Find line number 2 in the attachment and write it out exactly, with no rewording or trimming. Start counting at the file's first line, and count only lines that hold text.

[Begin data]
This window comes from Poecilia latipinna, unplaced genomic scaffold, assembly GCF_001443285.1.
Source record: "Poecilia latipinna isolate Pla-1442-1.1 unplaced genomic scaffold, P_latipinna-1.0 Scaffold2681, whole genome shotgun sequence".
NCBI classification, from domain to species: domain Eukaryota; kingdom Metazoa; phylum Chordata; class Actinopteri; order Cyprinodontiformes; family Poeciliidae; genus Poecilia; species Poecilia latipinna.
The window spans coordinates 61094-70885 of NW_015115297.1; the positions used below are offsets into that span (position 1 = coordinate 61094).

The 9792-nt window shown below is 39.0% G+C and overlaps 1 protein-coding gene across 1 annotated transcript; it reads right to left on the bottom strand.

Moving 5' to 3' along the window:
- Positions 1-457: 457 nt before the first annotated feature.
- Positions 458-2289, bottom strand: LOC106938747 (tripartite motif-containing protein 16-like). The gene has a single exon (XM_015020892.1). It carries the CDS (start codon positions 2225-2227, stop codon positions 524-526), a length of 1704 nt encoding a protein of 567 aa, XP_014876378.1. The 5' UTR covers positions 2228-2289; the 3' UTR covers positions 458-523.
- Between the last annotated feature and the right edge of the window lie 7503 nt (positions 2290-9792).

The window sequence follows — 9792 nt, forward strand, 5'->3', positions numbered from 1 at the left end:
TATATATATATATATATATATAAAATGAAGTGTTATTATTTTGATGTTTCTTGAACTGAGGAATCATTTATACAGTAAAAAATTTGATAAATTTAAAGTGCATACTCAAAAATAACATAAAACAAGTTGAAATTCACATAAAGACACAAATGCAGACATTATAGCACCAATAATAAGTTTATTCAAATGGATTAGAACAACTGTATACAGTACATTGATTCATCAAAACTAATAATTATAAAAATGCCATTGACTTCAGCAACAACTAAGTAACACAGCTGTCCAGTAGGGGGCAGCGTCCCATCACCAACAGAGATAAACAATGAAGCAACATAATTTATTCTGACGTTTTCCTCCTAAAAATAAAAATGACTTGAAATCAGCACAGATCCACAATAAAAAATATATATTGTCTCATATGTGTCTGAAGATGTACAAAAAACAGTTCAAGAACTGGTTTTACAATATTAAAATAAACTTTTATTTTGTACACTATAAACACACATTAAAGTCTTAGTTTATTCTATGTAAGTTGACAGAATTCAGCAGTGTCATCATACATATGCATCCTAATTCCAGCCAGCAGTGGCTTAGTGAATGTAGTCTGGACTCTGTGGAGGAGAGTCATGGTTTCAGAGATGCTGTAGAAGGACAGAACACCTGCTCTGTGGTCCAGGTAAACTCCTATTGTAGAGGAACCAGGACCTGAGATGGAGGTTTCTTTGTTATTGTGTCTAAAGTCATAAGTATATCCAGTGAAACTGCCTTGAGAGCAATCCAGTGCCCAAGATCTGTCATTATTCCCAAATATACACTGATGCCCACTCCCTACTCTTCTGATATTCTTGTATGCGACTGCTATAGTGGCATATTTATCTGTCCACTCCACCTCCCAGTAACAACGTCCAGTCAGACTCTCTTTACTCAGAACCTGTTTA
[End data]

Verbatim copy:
Source record: "Poecilia latipinna isolate Pla-1442-1.1 unplaced genomic scaffold, P_latipinna-1.0 Scaffold2681, whole genome shotgun sequence".